Yii is a robust, modular PHP framework that is well-suited for developing large-scale Web applications. Yii comes standard with a full host of features, including MVC, ActiveRecord, caching, AJAX libraries, authentication and authorization components, input validation, Web services, and many more.

CakePHP

http://cakephp.org

CakePHP PHP Framework

CakePHP is a rapid application development PHP framework that provides an extensible architecture for developing, maintaining, and deploying PHP based web applications.

Zend

http://www.zend.com

Zend PHP Framework

Zend emphasizes flexible architecture and contains a host of addons, such as Zend Server, Zend Studio, and Zend Platform

Symfony

http://www.symfony-project.org

Symfony PHP Framework

Symfony advertises itself as a framework for enterprise applications. The framework seeks to provide a high degree of control over the configuration: from directory structure to external libraries, almost all parameters can be customized. Symfony is also bundled with a host of tools for testing, debugging and documentting a web application.

Conclusion

PHP frameworks can greatly simplify development. The framework enforces a number of design patterns that result in cleaner, more easily maintained code. It also speeds development and makes collaborative development a breeze. PHP frameworks also provide techniques for user and search engine friendly URL schemes. The biggest gain from using a PHP framework, however, is the huge boost in productivity. Developing an application using a PHP framework is many times faster. Considering the benefits, the real question should be why aren’t you using a PHP framework?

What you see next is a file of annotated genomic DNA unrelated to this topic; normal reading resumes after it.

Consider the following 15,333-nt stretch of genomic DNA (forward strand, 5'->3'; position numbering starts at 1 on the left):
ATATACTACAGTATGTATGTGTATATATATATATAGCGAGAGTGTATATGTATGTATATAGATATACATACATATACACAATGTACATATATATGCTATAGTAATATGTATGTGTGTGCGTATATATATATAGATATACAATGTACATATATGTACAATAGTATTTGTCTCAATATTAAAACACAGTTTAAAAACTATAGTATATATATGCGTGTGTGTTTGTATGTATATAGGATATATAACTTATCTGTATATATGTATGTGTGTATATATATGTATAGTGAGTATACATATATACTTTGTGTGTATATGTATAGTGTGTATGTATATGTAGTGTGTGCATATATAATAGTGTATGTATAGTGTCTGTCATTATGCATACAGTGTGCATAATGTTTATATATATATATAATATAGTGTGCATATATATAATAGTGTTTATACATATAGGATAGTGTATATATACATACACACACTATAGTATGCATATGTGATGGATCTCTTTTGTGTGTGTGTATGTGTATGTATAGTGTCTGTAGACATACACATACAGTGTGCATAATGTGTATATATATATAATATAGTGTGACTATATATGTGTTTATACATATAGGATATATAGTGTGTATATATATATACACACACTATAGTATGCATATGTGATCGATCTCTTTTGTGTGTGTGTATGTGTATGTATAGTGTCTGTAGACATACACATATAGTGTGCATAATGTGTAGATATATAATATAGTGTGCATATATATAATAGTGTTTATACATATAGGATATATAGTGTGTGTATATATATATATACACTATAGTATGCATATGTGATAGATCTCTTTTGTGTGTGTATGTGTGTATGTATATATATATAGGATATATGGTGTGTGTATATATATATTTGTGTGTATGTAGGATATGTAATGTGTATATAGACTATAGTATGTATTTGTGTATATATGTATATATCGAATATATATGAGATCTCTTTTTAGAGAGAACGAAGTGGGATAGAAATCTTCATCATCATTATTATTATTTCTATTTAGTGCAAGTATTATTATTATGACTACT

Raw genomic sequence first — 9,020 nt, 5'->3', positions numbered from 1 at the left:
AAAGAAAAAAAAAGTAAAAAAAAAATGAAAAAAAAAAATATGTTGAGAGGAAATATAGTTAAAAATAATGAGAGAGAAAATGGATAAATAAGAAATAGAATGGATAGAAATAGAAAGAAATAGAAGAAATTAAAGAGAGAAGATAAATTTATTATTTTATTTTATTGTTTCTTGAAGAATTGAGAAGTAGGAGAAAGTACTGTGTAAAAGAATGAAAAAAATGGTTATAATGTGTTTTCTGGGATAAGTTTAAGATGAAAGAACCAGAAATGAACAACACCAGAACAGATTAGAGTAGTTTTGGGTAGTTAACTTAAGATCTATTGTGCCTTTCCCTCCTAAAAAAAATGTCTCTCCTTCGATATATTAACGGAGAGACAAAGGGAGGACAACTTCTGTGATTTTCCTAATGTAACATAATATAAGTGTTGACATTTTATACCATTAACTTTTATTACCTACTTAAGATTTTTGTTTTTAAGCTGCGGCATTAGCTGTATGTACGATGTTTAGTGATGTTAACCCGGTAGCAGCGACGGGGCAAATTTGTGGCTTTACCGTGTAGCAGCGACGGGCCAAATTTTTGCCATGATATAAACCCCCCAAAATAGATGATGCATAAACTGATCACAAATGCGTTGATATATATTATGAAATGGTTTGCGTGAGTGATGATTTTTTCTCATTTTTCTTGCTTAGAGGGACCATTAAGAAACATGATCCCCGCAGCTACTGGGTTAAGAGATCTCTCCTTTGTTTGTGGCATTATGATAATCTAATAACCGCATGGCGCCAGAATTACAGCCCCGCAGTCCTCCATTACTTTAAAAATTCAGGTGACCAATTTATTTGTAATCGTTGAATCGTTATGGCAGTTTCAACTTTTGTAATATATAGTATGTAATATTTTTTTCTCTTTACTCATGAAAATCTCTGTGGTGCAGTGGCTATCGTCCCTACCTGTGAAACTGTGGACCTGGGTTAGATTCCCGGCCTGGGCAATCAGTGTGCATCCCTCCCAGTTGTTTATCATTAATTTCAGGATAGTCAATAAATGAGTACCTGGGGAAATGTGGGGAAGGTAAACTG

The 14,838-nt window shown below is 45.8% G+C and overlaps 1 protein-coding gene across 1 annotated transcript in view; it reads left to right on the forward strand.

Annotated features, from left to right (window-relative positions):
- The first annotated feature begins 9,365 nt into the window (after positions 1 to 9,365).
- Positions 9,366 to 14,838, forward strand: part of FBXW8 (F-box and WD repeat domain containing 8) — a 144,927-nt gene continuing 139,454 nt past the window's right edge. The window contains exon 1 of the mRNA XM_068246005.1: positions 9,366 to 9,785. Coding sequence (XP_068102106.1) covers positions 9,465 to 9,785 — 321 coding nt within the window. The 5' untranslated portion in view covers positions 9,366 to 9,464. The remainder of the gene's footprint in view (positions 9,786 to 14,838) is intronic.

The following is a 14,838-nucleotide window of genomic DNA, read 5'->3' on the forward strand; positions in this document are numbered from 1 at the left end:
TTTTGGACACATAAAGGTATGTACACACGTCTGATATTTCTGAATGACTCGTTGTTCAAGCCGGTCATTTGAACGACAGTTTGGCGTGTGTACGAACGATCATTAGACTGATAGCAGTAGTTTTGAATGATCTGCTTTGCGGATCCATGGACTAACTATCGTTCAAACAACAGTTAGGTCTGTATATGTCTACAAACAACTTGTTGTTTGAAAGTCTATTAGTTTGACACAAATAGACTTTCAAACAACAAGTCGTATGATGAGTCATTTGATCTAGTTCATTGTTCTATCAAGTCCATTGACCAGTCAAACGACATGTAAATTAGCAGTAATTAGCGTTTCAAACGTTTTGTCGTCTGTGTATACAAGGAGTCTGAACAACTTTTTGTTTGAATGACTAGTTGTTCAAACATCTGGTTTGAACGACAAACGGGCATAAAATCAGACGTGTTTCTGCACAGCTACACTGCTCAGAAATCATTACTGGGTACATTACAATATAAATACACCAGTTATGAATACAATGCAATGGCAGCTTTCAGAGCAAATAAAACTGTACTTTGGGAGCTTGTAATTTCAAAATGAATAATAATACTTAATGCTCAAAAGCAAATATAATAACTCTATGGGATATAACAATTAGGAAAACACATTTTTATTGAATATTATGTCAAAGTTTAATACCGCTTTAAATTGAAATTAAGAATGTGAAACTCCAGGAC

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5 comments

  1. charlie says:

    Great article. So by friendly url’s do you mean one doesn’t have to worry about regular expressions?

    • Michael Dorf says:

      Yes and no. The “no” is that your framework would be responsible for converting from a human-friendly URL, such as http://example.com/why-use-php-framework/ to http://example.com/?page_id=342 internally. The “yes” is that you almost certainly would still have to use regular expressions for custom redirects or URL changes.

  2. Mohammed says:

    Symfony is tooo slow , i dont prefer to work with it at all ,
    YII is the best choice between all php frameworks

  3. I always use PHP frameworks because it provides helpful techniques for developers and search engine friendly URL schemes.

  4. Lee Davis says:

    Thanks SO much for this article – having been the victim of a recent hack (enabled by my usage of un-audited code modules), I’m coming to realize that I’m going to need a framework that takes care of the security heavy lifting as well as remaining flexible and allowing import of custom front-end HTML/CSS and other custom coding. I tried desperately in the past to cobble “safe” ideas together, and, although I’d made my databases safer by using PDO, I was by no means ready for some of the other XSS I’ve recently experienced.

    I’ve decided I’m going with Codeigniter as it looks like the smallest learning curve with the most script types (from Facebook clones to custom CRUDs). I’d like to express to anyone reading this comment that there is no more “rolling your own” code security (unless you’re really, REALLY qualified) for sites and web applications now with a plethora of threats lurking in the wild. Using pre-fortified structures will DEFINITELY make it safer on the Web as the usage of code frameworks could help cut down on rife hackery by (at least) 20-40%…MAYBE.